Late Breaking News
Another Promising Treatment (con't)
- Categorized in: 2013 Issues, Department of Defense (DoD), Department of Veterans Affairs (VA), PTSD, September 2013, Sleep, TBI
An additional study, which appeared in this summer in the journal SLEEP, provided even stronger evidence that managing sleep symptoms could be an effective way to control PTSD.
The research from the Naval Health Research Center, San Diego, CA, and the University of Pennsylvania Perelman School of Medicine in Philadelphia suggests that military servicemembers who suffer from insomnia prior to deployment might be at greater risk of developing PTSD, depression and anxiety once they return home. 2
In fact, pre-existing insomnia symptoms were found to be almost as great a risk as combat exposure for those mental disorders.
“Understanding environmental and behavioral risk factors associated with the onset of common major mental disorders is of great importance in a military occupational setting,” said lead author Philip Gehrman, PhD, a psychologist at the Philadelphia VAMC and an assistant professor of psychology at Penn.
“This study is the first prospective investigation of the relationship between sleep disturbance and development of newly identified positive screens for mental disorders in a large military cohort who have been deployed in support of the recent operations in Iraq or Afghanistan,” he said.
Researchers used self-reported data from the Millennium Cohort Study to evaluate the association of pre-deployment sleep duration and insomnia symptoms on the development of new-onset mental disorders among 15,204 returning servicemembers. The Millennium Cohort Study is funded through the Military Operational Medicine Research Program of the US Army Medical Research and Materiel Command, Fort Detrick, MD.
Investigators then calculated the odds that the military personnel studied, who represented all branches of service, would develop PTSD, depression and anxiety, while adjusting for relevant covariates including combat-related trauma.
Identified following deployment were 522 servicemembers and veterans with new-onset PTSD, 151 with anxiety, and 303 with depression.
Pre-deployment insomnia symptoms, as well as combat-related trauma, were significantly associated with higher odds of developing PTSD, , depression and anxiety.
“One of the more interesting findings of this study is not only the degree of risk conferred by pre-deployment insomnia symptoms, but also the relative magnitude of this risk compared with combat-related trauma,” Gehrman pointed out. “The risk conferred by insomnia symptoms was almost as strong as our measure of combat exposure in adjusted models.”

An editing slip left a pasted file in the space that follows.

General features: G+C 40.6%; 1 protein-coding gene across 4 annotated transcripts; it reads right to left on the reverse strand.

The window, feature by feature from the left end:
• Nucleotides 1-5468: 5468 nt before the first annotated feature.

Short sleep duration, less than six hours of sleep per night, was associated with new-onset PTSD symptoms. Earlier this year, researchers from the Madigan Army Medical Center in Tacoma, WA, reported that the self-reported sleep duration for a large cohort of servicemembers seeking help for sleep problems was only 5.74 hours per night. 3
"We found that insomnia is both a symptom and a risk factor for mental illness and may present a modifiable target for intervention among military personnel,” Gehrman suggested. “We hope that by early identification of those most vulnerable, the potential exists for the designing and testing of preventive strategies that may reduce the occurrence of PTSD, anxiety and depression.”
Study authors called for additional studies to investigate whether routine inquiry about insomnia symptoms and use of appropriate early, effective interventions could reduce subsequent morbidity from mental disorders. One way to do that, they suggested, was to incorporate that screening into routine pre-deployment testing.
1. Tamanna, S, et al. (2013, June). Effect of Continuous Positive Airway Pressure (CPAP) Therapy on Nightmares in Patients with Post-traumatic Stress Disorder and Obstructive Sleep Apnea. Presented at the SLEEP 2013 meeting, Baltimore, MD.
2. Gehrman P; Seelig AD; Jacobson IG; Boyko EJ; Hooper TI; Gackstetter GD; Ulmer CS; Smith TC; for the Millennium Cohort Study Team. Predeployment sleep duration and insomnia symptoms as risk factors for new-onset mental health disorders following military deployment. SLEEP 2013;36(7):1009-1018.
3. Mysliwiec V, McGraw L, Pierce R, Smith P, Trapp B, Roth BJ. Sleep disorders and associated medical comorbidities in active duty military personnel. Sleep. 2013 Feb 1;36(2):167-74. doi: 10.5665/sleep.2364. PubMed PMID: 23372263; PubMed Central PMCID: PMC3543057